Here’s one that no one can figure out. I hit an unmarked median in the dark at 40mph in my 1991 Camry 6cyl. My transmission was destroyed. I replaced it. Now my brake presure keeps building up after frequent brake use in a short period of time until the car just stops moving. This is less of a problem if I use the brakes infrequently like on an interstate highway. I bought a used car to get the transmission and then used the brake parts on it to swap out with my original car: front brakes, calipers, pads, rotors. flex-lines to the calipers, and master cylinder - brake presure still increased with constant use (like driving in heavy traffic). If I feel the brake presure building and the car starting to drag I pull over and park for 2-3 minutes and the brakes release. Mechanic friends, dealer mechanics, and brake shops can’t figure out why the brake pressure builds up after frequent stopping until the car comes to a stop and smoke comes from the front brakes. I backed off the plunger in the brake booster a couple of times with little change. Today I wiggled the plunger in the booster when I pushed it back into the booster after I adjusted it and felt the plunger settle back a little farther, like it was settling into a washer or a hole or something. Then the brake pedal went to the floor. I adjusted the plunger back towards its original position and the pedal still went to the floor. Can it be that when I hit the median the plunger jumped forward onto the edge of a washer or hole it normally sets into and that kept the plunger pushed forward, thus not allowing the fluid to return from the calipers? And then when I subsequently adjusted the plunger I never really let it settle into the inner parts of the booster? And now do I need to adjust the plunger back further toward it’s original position, making sure the plunger settles into it’s little hole(?) until the brakes work like they used to? Figure this out - no one else can!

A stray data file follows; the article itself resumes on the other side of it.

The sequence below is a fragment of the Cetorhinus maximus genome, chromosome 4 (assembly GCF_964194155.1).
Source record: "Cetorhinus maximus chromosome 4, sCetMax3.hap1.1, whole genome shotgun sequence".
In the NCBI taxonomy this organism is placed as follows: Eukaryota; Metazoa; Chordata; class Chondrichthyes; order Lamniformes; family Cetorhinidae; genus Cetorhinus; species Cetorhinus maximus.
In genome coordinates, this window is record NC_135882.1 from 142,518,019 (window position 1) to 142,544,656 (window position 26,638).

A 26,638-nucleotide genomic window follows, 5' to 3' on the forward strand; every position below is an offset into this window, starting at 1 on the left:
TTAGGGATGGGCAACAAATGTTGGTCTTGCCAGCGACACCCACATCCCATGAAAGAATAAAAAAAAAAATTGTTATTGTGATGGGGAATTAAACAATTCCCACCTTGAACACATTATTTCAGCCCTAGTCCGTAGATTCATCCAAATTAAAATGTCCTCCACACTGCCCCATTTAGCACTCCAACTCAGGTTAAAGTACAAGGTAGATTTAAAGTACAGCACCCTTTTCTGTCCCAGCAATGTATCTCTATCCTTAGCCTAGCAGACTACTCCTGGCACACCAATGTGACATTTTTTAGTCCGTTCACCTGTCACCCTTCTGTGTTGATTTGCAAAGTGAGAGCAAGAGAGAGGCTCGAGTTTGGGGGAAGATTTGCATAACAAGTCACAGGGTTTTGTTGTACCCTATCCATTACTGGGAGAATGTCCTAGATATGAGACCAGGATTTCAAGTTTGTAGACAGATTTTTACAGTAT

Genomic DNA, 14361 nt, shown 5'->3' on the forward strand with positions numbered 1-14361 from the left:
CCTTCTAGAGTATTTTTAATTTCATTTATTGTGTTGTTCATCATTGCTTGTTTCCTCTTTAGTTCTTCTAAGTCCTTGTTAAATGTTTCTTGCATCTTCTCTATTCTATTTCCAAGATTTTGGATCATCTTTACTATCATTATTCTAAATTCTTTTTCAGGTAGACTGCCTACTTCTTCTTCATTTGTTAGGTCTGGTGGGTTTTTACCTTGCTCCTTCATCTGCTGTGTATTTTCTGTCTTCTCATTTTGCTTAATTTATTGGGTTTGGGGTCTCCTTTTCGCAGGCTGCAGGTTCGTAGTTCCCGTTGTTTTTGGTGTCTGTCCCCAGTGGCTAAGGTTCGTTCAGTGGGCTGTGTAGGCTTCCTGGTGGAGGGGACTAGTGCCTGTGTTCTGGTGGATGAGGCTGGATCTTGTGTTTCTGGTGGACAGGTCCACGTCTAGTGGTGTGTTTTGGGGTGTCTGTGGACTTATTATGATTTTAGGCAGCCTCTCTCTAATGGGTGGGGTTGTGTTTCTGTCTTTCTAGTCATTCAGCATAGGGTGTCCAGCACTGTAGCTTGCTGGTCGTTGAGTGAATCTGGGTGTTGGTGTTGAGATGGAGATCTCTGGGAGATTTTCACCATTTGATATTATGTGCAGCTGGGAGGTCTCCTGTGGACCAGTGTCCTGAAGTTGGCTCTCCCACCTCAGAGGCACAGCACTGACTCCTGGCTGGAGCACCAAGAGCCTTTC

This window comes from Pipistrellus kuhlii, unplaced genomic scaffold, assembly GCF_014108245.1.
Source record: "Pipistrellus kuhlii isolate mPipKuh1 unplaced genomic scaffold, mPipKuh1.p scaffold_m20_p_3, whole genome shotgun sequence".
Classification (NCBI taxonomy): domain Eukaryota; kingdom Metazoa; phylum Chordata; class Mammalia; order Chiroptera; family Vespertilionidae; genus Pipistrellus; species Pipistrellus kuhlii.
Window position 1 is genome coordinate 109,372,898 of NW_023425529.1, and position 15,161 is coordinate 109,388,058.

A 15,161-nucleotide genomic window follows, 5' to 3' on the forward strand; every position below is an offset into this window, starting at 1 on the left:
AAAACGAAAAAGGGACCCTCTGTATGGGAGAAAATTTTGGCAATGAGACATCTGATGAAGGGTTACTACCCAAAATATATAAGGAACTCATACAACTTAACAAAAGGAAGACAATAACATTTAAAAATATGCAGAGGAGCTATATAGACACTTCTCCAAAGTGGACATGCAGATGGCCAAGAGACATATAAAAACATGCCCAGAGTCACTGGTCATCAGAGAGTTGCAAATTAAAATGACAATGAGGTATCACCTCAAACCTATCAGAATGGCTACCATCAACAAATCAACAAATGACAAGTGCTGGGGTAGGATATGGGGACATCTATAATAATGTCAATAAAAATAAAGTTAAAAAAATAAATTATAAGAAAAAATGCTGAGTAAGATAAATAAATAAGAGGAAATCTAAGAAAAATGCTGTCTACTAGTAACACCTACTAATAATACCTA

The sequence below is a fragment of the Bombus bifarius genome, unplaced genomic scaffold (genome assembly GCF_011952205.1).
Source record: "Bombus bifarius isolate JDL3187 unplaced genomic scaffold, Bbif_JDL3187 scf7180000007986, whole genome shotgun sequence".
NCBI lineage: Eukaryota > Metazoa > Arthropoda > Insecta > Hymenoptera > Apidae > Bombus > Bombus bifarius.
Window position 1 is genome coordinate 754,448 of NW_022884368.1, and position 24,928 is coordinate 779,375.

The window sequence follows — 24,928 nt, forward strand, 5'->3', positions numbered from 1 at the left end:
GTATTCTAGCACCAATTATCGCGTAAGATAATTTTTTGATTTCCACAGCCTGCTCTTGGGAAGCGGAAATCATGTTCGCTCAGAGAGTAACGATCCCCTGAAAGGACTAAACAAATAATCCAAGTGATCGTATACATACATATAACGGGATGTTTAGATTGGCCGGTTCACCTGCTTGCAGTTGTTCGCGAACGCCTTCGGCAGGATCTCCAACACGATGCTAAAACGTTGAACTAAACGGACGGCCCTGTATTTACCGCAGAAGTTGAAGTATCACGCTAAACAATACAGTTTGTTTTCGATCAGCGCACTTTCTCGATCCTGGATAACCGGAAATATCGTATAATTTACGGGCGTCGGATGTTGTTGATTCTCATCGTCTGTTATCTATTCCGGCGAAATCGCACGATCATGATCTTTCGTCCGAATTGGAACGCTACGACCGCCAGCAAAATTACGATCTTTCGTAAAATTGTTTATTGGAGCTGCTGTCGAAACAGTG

Have you ever heard of paragraphs? Your post is VERY difficult to read, since it just goes on and on with no breaks.
Having said that; You’ve spent all this time and effort on a '91 Camry?
You must really love this car.
I have no idea what’s wrong with the brakes on your car, but I admire your dedication, and I wish you the best of luck.
How about replacing the brake vacuum booster?
I’ll bet the flex lines are bad. They can break down from the inside out, and when the inner liner breaks down, it can act like a check valve, preventing the pressure from releasing the brakes. I would have never used junkyard flex lines, but bought new replacements. You may have to do that now.
Suspect internally split brake lines.
It has to be the booster because I have swapped everything else with no change. I will swap the booster this week. I haven’t done that yet because I was afraid the mounting bolts under the dash might be hard to get at. Thanks for the reply.
I swapped the flex lines and no change.
I assume you are talking about the flex lines connecting to the calipers. A mechanic friend suggested that so I swapped the lines with the ones on the car I bought for the trannsmission. No change. It’s hard for me to believe that the 2 original flex lines and the 2 from the used car are all split causing both front brakes to slowly lock up simultaneously. But . . all suggestions are appreciated.